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New York Man Is Indicted for Abusing His Elderly Mother
- December 20th, 2002
In a rare case of a family member being charged with elder abuse, a man in Albany County, New York, has been indicted for allegedly mistreating his ailing 76-year-old mother, according to an article in the Albany Times-Union.
Kenneth Turner, 49, at various times allegedly took away his mother''s walker, threw her food on the floor, and struck her in the head with a hard plastic ice pack. Turner is being charged with endangering the welfare of a vulnerable elderly person under a little-used 1998 New York statute for abuse committed by a caregiver. Under previous law Turner would have been charged with misdemeanor assault, but under the new statute he is charged with a felony and if convicted could face up to seven years in prison.
More than two-thirds of elder abuse perpetrators are family members of the victims, typically serving in a caregiving role and typically adult children, according to the National Center on Elder Abuse. About half the states now have laws that provide penalties for the physical or emotional abuse or neglect of an elder or dependent adult.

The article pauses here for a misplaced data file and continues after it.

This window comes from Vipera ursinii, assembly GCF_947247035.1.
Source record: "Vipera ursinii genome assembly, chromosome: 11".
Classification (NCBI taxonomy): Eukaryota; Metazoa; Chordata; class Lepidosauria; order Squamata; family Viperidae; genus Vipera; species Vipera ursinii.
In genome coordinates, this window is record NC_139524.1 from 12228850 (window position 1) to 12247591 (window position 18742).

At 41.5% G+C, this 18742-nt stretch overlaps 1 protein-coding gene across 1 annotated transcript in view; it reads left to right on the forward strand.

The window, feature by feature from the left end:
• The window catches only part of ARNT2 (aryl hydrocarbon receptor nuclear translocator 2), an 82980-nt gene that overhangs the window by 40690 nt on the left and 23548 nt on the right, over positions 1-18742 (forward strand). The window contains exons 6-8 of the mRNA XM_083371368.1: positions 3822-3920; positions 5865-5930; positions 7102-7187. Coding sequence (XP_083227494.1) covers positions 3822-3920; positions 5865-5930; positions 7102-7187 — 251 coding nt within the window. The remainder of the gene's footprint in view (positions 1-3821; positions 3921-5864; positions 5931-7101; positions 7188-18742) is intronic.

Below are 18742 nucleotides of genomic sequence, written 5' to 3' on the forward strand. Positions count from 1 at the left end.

New York's law has been successfully prosecuted only seven times since enactment. Part of the problem is that cases can be difficult to prove, said Bill Graham, an attorney for the state Office for the Aging. "The elderly person will often refuse to testify because they are looking at someone who is very often a loved one, an offspring, son or daughter, sometimes a niece or nephew. And despite what they''ve been through, they don''t want to see that individual go to jail," Graham said.
"A lot of these cases involve family members, but if no one is supervising or helping out, who is going to tell?" said Cora Alsante, a Syracuse attorney and chair of the elder law section of the State Bar Association.
Michael Burgess, head of the New York Statewide Senior Action Council, said that as the population ages, courts can expect more such cases.
To read the full Times-Union article, click here. (Article may be only temporarily available.)
For more on elder abuse, click here.
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